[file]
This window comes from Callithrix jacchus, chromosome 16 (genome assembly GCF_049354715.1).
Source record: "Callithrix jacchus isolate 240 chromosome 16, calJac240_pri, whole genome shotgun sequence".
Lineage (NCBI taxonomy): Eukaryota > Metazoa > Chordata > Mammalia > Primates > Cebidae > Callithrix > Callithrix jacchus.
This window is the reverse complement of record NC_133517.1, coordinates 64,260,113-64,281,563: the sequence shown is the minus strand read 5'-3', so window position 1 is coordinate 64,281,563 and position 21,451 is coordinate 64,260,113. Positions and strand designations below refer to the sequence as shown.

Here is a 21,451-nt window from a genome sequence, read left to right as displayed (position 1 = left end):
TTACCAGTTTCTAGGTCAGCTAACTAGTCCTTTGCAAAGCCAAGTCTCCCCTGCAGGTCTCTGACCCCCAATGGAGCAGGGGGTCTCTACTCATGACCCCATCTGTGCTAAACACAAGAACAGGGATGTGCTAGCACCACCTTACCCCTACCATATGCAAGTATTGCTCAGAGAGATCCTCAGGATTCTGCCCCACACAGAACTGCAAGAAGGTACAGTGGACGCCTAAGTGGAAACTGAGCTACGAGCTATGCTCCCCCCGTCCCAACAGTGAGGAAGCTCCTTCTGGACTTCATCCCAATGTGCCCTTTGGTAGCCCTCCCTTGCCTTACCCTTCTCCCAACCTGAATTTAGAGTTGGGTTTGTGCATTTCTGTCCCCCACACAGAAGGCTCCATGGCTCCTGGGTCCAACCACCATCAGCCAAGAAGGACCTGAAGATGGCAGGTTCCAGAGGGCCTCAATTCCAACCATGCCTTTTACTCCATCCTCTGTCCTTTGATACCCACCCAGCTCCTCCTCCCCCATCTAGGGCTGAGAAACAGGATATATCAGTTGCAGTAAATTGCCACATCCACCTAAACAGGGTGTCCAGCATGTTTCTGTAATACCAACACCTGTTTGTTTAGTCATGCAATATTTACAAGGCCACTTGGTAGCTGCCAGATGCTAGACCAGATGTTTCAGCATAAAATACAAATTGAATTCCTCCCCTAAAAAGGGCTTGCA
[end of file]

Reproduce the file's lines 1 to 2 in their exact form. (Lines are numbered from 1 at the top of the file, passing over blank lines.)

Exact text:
This window comes from Callithrix jacchus, chromosome 16 (genome assembly GCF_049354715.1).
Source record: "Callithrix jacchus isolate 240 chromosome 16, calJac240_pri, whole genome shotgun sequence".